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Joel Shine on What Woodside's Japanese Parent Could Bring to the U.S.


Joel Shine on What Woodside's Japanese Parent Could Bring to the U.S.

Sekisui House has built more homes than any home builder in the world and Woodside Homes is its U.S. beachhead

By Mike Beirne, Senior Editor October 25, 2017
Joel Shine, CEO of Woodside Homes talks about what U.S. builders can learn from Japanese companies.
Joel Shine, CEO, Woodside Homes, Salt Lake City
This article first appeared in the November 2017 issue of Pro Builder.

Sekisui House has become the latest Japanese company to raise its profile in the U.S. home building industry by acquiring Salt Lake City’s Woodside Homes last February. The Osaka company has built more houses than any builder in the world— 2.2 million since starting in 1960—and is a global leader in constructing zero-energy homes. The prefabricated house manufacturer also is an innovator, having developed advanced factory production processes with high-tech machine tools and robotics that make components to tight tolerances, including its proprietary metal joining system for locking modules together in the field without using nails. 


Q: It’s been said that Sekisui House alone invests more in R&D than does the entire U.S. home building industry. You’ve been to the company’s R&D Institute in Kyoto. What did you see there?

A: Sekisui House has a very impressive R&D facility in which all manner of building technologies are tested. I don’t have insight into the R&D budget of other builders, or Sekisui’s actual budget, but from what I’ve seen, it certainly appears that Sekisui does more R&D than anything I’ve seen any other builders do combined. Sekisui House firmly believes in the “Love of Humanity” philosophy, and that drives the company to test building systems for quality, comfort, healthy home, and IoT [Internet of Things] smart home technologies that improve the quality of our lives. I can’t discuss specifics, but it’s fair to say that they are testing some of the most advanced home technology I have seen.


Q: Is it true that no fabricating tools—saws, planes, or other adjusting tools—are allowed in the assembly plant because the line achieves such tight tolerances on structural panels and modules on the first pass, so there shouldn’t be a need to make adjustments at the end?

A: The assembly plants are modern marvels. Tolerances are very tight and the technology allows for first-pass quality. The overall commitment to the longevity of the house Sekisui constructs and the quality of product it builds is truly amazing. I have not seen anything close to it in the U.S.


Q: Sekisui has systems and innovation in its design and construction processes, as well as a heritage of building zero-energy homes. Do Sekisui managers see the U.S.—with the home building industry here dealing with tight labor supply and still predominantly stick building homes—as a significant business opportunity?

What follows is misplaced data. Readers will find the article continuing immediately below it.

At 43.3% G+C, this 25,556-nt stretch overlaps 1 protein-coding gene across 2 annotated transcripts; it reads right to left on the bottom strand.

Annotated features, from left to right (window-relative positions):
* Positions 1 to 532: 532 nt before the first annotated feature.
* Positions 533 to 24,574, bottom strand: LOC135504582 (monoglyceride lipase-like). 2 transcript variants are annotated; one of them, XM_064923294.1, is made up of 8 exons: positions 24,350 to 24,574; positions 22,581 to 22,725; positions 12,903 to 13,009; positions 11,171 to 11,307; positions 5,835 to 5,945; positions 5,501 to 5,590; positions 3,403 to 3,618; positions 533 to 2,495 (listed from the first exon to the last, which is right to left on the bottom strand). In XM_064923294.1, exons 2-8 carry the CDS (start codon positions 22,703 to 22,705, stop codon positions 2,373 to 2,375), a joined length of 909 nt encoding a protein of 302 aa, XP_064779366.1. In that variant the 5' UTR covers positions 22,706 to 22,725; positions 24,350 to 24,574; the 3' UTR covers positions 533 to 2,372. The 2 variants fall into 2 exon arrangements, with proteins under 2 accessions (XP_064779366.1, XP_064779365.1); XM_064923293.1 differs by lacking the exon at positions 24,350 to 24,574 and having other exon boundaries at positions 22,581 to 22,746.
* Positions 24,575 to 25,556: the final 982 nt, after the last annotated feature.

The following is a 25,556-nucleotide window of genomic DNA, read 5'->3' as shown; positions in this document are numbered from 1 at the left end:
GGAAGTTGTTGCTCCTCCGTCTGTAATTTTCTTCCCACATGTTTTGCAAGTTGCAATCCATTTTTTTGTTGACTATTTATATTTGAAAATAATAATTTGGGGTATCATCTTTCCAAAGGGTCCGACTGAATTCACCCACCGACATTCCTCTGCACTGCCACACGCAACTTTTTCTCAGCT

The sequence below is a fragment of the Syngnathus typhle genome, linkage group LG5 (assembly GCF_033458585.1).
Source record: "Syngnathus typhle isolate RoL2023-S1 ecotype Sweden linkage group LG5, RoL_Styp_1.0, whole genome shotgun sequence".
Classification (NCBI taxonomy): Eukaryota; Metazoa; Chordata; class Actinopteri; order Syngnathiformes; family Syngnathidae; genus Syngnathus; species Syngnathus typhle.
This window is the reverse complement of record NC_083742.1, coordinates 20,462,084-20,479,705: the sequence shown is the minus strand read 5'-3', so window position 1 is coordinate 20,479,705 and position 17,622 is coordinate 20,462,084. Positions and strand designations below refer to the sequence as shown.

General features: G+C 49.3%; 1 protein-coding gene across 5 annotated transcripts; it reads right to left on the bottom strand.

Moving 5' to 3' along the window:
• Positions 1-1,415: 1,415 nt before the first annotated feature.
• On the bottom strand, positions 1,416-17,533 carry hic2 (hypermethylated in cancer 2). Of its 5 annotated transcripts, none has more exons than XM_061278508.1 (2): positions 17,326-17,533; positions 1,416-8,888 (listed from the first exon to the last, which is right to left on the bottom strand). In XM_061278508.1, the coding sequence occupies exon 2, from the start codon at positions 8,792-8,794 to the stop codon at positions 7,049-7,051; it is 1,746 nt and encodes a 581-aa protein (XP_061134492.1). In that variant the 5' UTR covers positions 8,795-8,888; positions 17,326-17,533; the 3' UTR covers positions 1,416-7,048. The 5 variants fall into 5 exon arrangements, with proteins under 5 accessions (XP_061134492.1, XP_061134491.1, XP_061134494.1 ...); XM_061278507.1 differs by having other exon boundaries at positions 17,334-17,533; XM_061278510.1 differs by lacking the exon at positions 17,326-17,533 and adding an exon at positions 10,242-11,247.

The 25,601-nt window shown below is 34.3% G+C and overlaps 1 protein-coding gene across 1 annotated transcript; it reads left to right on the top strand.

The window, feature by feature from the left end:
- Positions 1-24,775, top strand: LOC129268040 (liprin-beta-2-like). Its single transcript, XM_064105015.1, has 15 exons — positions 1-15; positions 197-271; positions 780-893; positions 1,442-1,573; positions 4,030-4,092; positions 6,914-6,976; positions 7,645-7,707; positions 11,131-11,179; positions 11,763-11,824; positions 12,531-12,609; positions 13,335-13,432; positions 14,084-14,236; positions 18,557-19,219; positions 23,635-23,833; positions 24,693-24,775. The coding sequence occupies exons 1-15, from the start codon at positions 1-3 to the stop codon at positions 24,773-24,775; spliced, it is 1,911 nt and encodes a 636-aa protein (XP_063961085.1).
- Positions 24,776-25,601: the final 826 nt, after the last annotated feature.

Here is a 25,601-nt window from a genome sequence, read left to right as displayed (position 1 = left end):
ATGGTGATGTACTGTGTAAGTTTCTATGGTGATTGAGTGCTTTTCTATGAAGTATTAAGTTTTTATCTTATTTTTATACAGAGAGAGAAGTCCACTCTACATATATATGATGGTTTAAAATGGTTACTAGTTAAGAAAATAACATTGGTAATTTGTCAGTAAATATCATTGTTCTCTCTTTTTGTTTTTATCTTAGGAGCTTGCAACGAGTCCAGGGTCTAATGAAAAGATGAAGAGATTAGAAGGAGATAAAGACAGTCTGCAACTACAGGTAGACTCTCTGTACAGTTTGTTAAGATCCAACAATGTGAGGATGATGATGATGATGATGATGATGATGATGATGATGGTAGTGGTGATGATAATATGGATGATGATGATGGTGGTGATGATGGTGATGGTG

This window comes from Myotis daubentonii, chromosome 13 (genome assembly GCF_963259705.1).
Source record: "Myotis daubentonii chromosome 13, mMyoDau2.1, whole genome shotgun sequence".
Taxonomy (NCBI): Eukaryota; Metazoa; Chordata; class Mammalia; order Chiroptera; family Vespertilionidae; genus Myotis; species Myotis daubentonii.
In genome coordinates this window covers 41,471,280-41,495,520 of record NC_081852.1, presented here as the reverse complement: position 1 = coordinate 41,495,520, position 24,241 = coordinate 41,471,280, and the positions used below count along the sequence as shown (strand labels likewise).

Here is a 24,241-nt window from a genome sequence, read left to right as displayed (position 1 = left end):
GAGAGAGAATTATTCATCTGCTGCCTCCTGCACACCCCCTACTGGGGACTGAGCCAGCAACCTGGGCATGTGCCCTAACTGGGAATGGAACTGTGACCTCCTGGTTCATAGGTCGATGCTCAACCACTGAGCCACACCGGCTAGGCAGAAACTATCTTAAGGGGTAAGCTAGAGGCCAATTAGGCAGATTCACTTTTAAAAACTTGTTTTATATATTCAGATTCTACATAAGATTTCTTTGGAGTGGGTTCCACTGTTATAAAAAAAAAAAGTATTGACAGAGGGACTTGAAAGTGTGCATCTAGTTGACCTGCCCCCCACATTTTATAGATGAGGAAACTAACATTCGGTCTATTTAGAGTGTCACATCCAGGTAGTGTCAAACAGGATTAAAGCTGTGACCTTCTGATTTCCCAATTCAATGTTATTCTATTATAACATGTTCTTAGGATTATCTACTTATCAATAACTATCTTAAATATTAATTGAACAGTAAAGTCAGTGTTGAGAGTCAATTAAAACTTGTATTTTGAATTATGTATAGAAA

A: I believe the U.S. home building industry has traditionally been slow to adopt new systems. This glacial adoption of technology is typically driven by the fact that the entrenched method is still the most economically viable. Sekisui House invested with Woodside because we are a solid company that builds a high-quality product, we share common beliefs about the customer and the environment, and the fundamentals within the U.S. home building industry are quite positive. Of course, a significant part of the acquisition is the understanding that there are efficiencies to be realized.


Q: What are the possibilities for Sekisui innovations coming to Woodside by way of design or construction methods (modular systems replacing stick built)?

A: The economics around labor and material increases are such that many companies are looking at different design and construction methods to combat the constraints within the industry. I believe the industry is going to change, as it has in many parts of the world. The innovations referenced are standard methods of building homes.


Q: Sekisui has factories in Japan and Australia. Would it eventually need to have a U.S. manufacturing presence?

A: That remains to be seen. There are some fundamental differences between Japan and the U.S. that will require significant thought and planning prior to establishing a manufacturing presence in the U.S., not least of which is geographical scale. Sekisui House builds more than 50,000 homes in Japan, a nation that’s slightly smaller than the geographical area of California. However, the thoughtful design and planning that informs all that Sekisui House accomplishes will extend to our U.S. presence as well.

Written By

Mike Beirne is the senior editor of Professional Builder and Custom Builder magazines. A two-time Jesse H. Neal Award winner, Mike has nearly 30 years of journalism experience plus numerous news and feature writing awards, including honors from the Society of Professional Journalists, the American Society of Business Press Editors, and the National Association of Real Estate Editors. He also operated a masonry restoration business for more than two decades.

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